A look at the impacts of Illinois' budget impasse
SPRINGFIELD, Ill. -- Republican Gov. Bruce Rauner is delivering his second State of the State address Wednesday during one of the most tumultuous times for Illinois in recent history.
The seven-month budget standoff with Democrats who control the Legislature has caused cuts to social service and higher-education programs and plunged the state further into debt. Neither side is budging. Democrats say a tax increase is necessary to close a multibillion budget hole. Rauner maintains he won't support a tax increase without reforms he wants, including imposing term limits, limiting the power of unions and making it easier for businesses to operate in Illinois.
While the stalemate continues, here's a look at its consequences.
SOCIAL SAFETY NET PROGRAMS
Homeless shelters, mental help counseling and in-home care for seniors are among the 30 programs Lutheran Social Services is closing because of $6 million in overdue bills from the state, the 149-year-old agency announced Friday. The agency also is laying off 750 employees - about 43 percent of its staff. The programs closing served 4,700 people.
Around the state, hundreds of human services agencies have made cuts and the future looks dire, according to a survey released Tuesday by the United Way of Illinois. It found that 85 percent of 444 agencies it queried this month have reduced the number of clients they serve since July, when the state's annual budget should've taken effect. The agencies provide an array of services, including emergency housing, aid for disabled children, home-delivered meals for seniors and employment training.
Chicago advocates pushed lawmakers ahead of Wednesday's address to consider long-term impacts. Erie Neighborhood House, which helps low-income families, laid off staff and cut technology and afterschool programs affecting at least 250 people.
"In this time in our city, in our state, those children, those youth and those adults need to have a place to be able to go," said executive director Celena Roldan.
SUPPORT FOR COLLEGES
Colleges, universities and their students have also been harmed. This week, Eastern Illinois University was the latest to feel the repercussions from the budget deadlock, with school President David Glassman telling employees in a letter there will be delays in maintenance and repairs, cuts to all non-instructional equipment purchases, and no reimbursement for travel. Glassman said in the letter that layoffs and furloughs are possible.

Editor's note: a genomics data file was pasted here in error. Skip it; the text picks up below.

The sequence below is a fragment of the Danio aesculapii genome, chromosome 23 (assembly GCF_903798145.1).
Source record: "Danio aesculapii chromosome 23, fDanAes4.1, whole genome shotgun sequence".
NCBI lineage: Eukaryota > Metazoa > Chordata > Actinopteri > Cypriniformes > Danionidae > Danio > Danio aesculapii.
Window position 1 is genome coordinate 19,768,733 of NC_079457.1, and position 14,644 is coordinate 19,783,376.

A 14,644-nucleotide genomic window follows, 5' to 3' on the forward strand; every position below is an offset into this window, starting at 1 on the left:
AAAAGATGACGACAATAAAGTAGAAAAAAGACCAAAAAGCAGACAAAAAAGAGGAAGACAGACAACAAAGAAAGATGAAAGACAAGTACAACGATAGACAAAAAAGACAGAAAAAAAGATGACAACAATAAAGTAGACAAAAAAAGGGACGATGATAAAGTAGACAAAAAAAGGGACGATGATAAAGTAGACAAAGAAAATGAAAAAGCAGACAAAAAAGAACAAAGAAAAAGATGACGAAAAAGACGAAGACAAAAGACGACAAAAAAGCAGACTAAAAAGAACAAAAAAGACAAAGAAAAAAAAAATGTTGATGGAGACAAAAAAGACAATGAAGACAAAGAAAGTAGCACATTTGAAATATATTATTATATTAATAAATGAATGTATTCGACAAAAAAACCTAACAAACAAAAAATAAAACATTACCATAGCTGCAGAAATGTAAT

At Chicago State University, a predominantly black school on Chicago's South Side, officials announced last week they don't have money to pay employees.
Meanwhile, low-income students who rely on the Illinois' Monetary Award Program grants to pay tuition won't be getting that help this spring.
Even without a budget, the state has continued to operate - and spend - because of court orders to keep some essential services running. That's increasing the state's debt because the spending is based on revenue levels from last year, when the individual Illinois income tax rate was at 5 percent, not the current rate of 3.75 percent. A recent report from the Governor's Office of Management and Budget says if the current spending levels continue without new taxes or the Legislature cutting spending the deficit for the fiscal year ending in June will be $4.6 billion.
WHAT TO EXPECT IN SPEECH
Despite the generally dismal assessments, Rauner said this week that his speech will cover the "many, many important achievements" of the past year, as well as Illinois' challenges. Rauner also said he will lay out his game plan for the next 12 months.
Expect the governor to take another shot at pushing a plan backed by Democratic Senate President John Cullerton to fix Illinois' $111 billion pension crisis. Last week, Rauner suggested he'd reached an agreement with Cullerton on a plan that included curbing labor union bargaining power - something Cullerton strongly denied.
Rauner also will focus on steps he's taking to make government more efficient, such as improving Illinois' 1970s-era computer systems by consolidating all agencies' information technology functions into one department.
Associated Press writers John O'Connor in Springfield and Sara Burnett and Sophia Tareen in Chicago contributed to this report.